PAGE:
Faith and Spirituality

Filipino exorcists back priest in ‘offending religious feelings’ case

Paterno R. Esmaquel II

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Filipino exorcists back priest in ‘offending religious feelings’ case

SUED. Father Winston Cabading, a Dominican exorcist priest, faces an 'offending religious feelings' case filed by former justice Harriet Demetriou.

Screenshot from UST video

Mary’s reported Lipa apparition in 1948 is ‘not from God and hence, not worthy of belief,’ says top Filipino exorcist Father Jocis Syquia in defense of Father Winston Cabading

MANILA, Philippines – Filipino exorcists came to the aid of their beleaguered colleague, Dominican priest Father Winston Cabading, as he faces an “offending religious feelings” case filed by retired justice Harriet Demetriou.

In a statement on Friday, May 26, the Philippine Association of Catholic Exorcists (PACE) said that Cabading “is one of our own” and “has served faithfully in the very difficult ministry of exorcism for many years in the Archdiocese of Manila.” The group said Cabading has also “given his entire life” to preaching the Catholic faith, proving himself “a true shepherd.”

“We therefore stand with Father Winston Cabading, OP, in his obedience and union with the Pope and the Philippine bishops of the Catholic Church with regard to this issue,” said Father Jose Francisco “Jocis” Syquia, secretary-general of PACE, adding that the statement “is with the permission and blessing” of Manila Archbishop Jose Cardinal Advincula.

Syquia, the best-known Catholic exorcist from the Philippines, is director and chief exorcist of the Archdiocese of Manila’s Office of Exorcism and is also commissioner of the Archdiocese of Manila’s Commission on Extraordinary Phenomena. 

PACE, an affiliate of the Vatican-approved International Association of Exorcists in Rome, is the latest group to issue a statement in support of Cabading.

Demetriou, a former elections chief and a former justice of the anti-graft court Sandiganbayan, sued Cabading for violating a 1930s law that penalizes “offending religious feelings.” This led to the arrest of Cabading on May 13, a Saturday, putting him in detention until Monday, May 15. 

Why an exorcist priest was arrested for ‘offending religious feelings’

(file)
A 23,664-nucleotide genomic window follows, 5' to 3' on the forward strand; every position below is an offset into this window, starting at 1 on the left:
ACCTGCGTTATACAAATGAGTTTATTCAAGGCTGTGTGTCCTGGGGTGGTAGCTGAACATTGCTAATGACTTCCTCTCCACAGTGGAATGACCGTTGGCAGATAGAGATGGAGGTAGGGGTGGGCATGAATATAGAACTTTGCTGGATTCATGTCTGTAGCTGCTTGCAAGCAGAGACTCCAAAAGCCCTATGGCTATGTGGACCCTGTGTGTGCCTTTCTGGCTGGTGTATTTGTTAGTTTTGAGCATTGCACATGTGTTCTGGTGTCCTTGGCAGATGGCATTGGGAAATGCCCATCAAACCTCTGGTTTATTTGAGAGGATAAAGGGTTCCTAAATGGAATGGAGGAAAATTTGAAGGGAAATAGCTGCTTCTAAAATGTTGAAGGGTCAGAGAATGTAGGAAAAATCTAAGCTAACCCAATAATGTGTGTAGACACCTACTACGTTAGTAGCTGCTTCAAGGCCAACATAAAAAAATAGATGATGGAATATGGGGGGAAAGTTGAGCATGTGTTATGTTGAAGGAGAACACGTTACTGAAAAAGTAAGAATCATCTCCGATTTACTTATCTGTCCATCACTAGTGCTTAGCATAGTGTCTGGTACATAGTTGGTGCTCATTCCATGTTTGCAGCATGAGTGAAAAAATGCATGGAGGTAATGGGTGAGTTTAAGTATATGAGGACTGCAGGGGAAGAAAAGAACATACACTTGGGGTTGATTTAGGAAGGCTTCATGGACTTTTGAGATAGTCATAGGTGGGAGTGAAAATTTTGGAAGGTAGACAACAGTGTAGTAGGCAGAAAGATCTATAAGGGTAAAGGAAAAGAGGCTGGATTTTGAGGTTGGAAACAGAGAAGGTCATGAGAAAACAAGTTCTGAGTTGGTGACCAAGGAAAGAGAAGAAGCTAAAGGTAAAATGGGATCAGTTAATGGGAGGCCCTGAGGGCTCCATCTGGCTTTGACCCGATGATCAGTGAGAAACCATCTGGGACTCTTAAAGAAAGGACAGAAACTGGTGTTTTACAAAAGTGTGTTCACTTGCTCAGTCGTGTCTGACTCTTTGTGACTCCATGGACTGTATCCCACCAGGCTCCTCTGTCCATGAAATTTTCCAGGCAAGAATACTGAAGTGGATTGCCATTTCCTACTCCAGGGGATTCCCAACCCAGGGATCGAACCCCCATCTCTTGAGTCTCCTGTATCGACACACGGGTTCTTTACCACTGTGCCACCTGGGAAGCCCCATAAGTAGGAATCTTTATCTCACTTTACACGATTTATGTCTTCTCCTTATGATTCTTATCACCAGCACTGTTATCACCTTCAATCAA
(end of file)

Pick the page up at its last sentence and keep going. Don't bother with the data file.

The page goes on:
Why an exorcist priest was arrested for ‘offending religious feelings’

If convicted, the 57-year-old Dominican priest – a theology instructor at the University of Santo Tomas (UST), where he once served as secretary-general and vice rector – faces up to two years and four months in prison.

‘Not worthy of belief’

Demetriou filed a case against Cabading for being a “rabid critic of Our Lady, Mary, Mediatrix of All Grace,” a Marian title associated with a reported 1948 apparition of the Blessed Virgin Mary before a Carmelite postulant in Lipa, Batangas.

The Vatican and the Catholic Bishops’ Conference of the Philippines (CBCP) have repeatedly said there is nothing supernatural about the reported Lipa apparition, but devotees like Demetriou have questioned such statements by the church hierarchy.

Syquia said Cabading has helped “clarify confusion, dispel doubts, and answer questions” about the reported apparition in Lipa. 

“He did this challenging task always careful to remain one with the mind and stand of the Church (CBCP, the Vatican/CDF, Pope Pius XII, and Pope Francis), which has made a definitive (final and therefore closed) verdict that ruled that the alleged apparition in the Carmelite Monastery is not supernatural in character and origin, that is, not from God and hence, not worthy of belief,” Syquia said.

The Dominicans of Caleruega, a retreat center with a church that is popular for Catholic weddings, also released a statement of support for Cabading, who is also the superior of their Dominican house.

“We, the Dominicans of the Saint Mary Magdalene House, Nasugbu, Batangas, express our oneness with our bishops, and all who in communion and united with them, preach the Truth. We unite likewise our voice to that of our brother, Father Winston Cabading, and all the Catholic faithful, who in charity are obedient to the Church, calling the flock to heed the voice of their shepherds to be guided by them to the safe path,” the Dominicans of Caleruega said. 

In a statement sent to Rappler, Cabading himself asserted his innocence, stating: “The case filed against me all boils down to the fact that some people do not want to accept the judgment of the Church that the apparition is not worthy of belief.” He stressed that “the case is closed.” –

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Paterno R. Esmaquel II

Paterno R. Esmaquel II, news editor of Rappler, specializes in covering religion and foreign affairs. He finished MA Journalism in Ateneo and MSc Asian Studies (Religions in Plural Societies) at RSIS, Singapore. For story ideas or feedback, email